Afropunk is beautiful. Afropunk is beautiful because we are told it is. Whenever it reaches that time in August where Brooklyn goes full-tilt black festival season, the internet becomes a wash of gorgeous humans serving looks, body, big hair and a cavalcade of T-shirts littered with political statements. Over the years, Afropunk has gone from being an underground haunt for the alternative music scene to becoming an international social media phenomenon: a multi-national showcase of the grand, black, and spectral.
I first attended Afropunk in 2007, two years after the festival premiered, still hot on the heels of the James Spooner documentary that cultivated the movement. A lot of what I remember from the festival was literally underground—in basements and dive bars; it was my opportunity to turn the tables on my non-black punk-loving comrades, introducing them to the world as I imagined I lived it in my mind, filled with brown girl burlesque shows and, as one white ally who attended with me mentioned, “the best smelling mosh pits you’ll ever find.”
Afropunk isn’t that anymore. When I attended the music fest this past weekend, it was as obvious to me as it is to everyone else that what’s “Afropunk” has become a commodity, part of a juggernaut franchise where Gen-Z’s play their camera angles for photographers from fashion outlets—W and Vogue. But in all the overdone newness of money, fashion and hype, I do not mourn the loss of old Afropunk, I celebrate its perpetual renaissance. Afropunk isn’t the punk it used to be, but the punk is still there. Afropunk is revolutionary, letting the ferocity and individuality of black women take the spotlight, from stage to scene.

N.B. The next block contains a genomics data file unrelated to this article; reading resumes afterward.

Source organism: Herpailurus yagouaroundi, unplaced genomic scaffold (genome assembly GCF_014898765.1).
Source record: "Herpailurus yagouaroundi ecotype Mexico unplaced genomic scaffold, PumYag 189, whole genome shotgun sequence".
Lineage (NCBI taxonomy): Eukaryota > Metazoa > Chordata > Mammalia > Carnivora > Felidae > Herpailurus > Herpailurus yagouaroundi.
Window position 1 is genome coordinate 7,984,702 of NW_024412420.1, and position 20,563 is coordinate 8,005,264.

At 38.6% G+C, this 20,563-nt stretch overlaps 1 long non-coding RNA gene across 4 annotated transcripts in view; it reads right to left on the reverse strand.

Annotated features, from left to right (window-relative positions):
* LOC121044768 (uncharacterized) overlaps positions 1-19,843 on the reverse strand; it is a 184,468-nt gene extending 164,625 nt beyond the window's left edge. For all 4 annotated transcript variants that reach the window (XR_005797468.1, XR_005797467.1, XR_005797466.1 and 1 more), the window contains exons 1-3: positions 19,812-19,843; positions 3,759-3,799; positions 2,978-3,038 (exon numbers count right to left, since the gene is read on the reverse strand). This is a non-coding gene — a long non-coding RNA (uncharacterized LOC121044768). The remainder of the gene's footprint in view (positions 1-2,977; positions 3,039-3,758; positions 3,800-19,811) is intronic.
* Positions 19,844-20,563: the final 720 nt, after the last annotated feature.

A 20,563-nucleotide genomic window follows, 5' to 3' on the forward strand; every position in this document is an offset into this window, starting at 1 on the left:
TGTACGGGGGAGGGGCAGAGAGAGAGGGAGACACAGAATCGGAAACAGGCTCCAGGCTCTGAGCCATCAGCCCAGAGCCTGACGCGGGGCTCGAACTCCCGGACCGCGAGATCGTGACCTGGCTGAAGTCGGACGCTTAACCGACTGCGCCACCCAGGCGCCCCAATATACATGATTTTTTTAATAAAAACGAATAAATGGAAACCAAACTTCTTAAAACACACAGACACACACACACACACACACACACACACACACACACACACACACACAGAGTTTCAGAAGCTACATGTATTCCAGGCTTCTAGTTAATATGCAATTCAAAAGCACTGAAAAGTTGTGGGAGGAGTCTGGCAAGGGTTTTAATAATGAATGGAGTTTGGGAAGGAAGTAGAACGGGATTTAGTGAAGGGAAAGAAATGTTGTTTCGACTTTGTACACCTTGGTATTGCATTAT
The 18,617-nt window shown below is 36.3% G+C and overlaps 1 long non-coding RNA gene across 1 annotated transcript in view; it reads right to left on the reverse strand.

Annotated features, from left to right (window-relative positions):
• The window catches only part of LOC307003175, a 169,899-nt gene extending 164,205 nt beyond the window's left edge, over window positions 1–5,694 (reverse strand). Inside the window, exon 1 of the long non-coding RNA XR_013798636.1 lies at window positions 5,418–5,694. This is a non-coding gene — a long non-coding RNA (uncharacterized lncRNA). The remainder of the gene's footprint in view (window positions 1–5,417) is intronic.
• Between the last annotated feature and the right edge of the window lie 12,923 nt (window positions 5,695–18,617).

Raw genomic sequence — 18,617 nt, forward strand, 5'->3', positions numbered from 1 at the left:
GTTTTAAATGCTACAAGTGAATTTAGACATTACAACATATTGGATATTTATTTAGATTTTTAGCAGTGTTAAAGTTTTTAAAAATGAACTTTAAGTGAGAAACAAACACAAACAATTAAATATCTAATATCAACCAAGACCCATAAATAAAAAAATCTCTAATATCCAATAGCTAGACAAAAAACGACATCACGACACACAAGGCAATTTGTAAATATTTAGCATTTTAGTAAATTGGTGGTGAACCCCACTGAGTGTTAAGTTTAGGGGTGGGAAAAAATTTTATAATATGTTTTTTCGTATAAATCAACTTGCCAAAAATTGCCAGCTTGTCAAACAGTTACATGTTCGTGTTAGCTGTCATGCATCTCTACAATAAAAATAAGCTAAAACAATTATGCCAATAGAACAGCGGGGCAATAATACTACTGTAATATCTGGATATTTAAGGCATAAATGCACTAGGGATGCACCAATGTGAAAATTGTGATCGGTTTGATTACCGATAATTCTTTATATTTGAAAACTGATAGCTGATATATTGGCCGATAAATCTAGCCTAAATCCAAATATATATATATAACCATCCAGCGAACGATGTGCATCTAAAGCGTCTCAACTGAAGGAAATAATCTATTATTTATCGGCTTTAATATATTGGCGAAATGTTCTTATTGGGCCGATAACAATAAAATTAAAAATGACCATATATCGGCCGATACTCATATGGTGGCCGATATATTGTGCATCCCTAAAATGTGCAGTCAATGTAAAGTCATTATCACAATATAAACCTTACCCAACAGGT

Nearly every act at Afropunk Brooklyn this year prominently featured women and femmes as musicians or headliners. “I think [punk] culture is changing and it always takes a while for things to rise up to the top. I think what we’re seeing now started with Soulja Boy doing the low-fi thing and now really just black people being credited for what they started,” said rock guitarist Troi Irons, who performed with Los Angeles rapper Duckwrth. A solo-act in her own right, Troi’s entirely self-produced first album ANTIHERO debuts Sept. 14. “I mean, you see people of all colors and shapes beginning to strengthen and start their own stuff. I just love when I see women taking control.”
A veteran of Afropunk London and Paris, U.K. artist Mahalia’s Brooklyn show was her first U.S. performance. Growing up around the scene of historically punk rock festivals—like Reading and Leeds—Mahalia is no stranger to transformation. “I feel like if we dwell too much on what ‘punk’ is… that is just going to keep changing. For me, we are still in a male-dominated industry, so seeing women come out on stage is amazing, but seeing black women come out on stage, I feel like that is what ‘Afropunk’ is.”
Troi and Mahalia’s Afropunk Brooklyn debuts were just two of the many acts either featuring or fronted by black women this year, in a lineup that included Adeline, Ibeyi, GabSoul, Jessie Reyez, Chanese Elife, Jamila Woods, H.E.R. and The Internet.
“It is because of Afropunk I have a career today,” said Janelle Monae near the end of her set on the Brooklyn main stage. Her sentiments were echoed by Afropunk high-priestess Erykah Badu, who closed out the two-day event with her piercing vocals and signature free-thought.
“I like Afropunk because it is a place for people like us,” she said. “We are prototype us … We don’t have to be anything because we are already everything: ‘Us.’”
If what’s punk is resistance, Afropunk’s edge comes from a version of punk that is femme, that is invested in femininity across the spectrum, and is repping black women aritsts hardcore.
Editor's note: Shayla Lawson is the author of 'I Think I'm Ready to See Frank Ocean' and the forthcoming 'Live Tonight, Ms. Diana Ross' (Harper Perennial 2020). She has written for ESPN and Salon.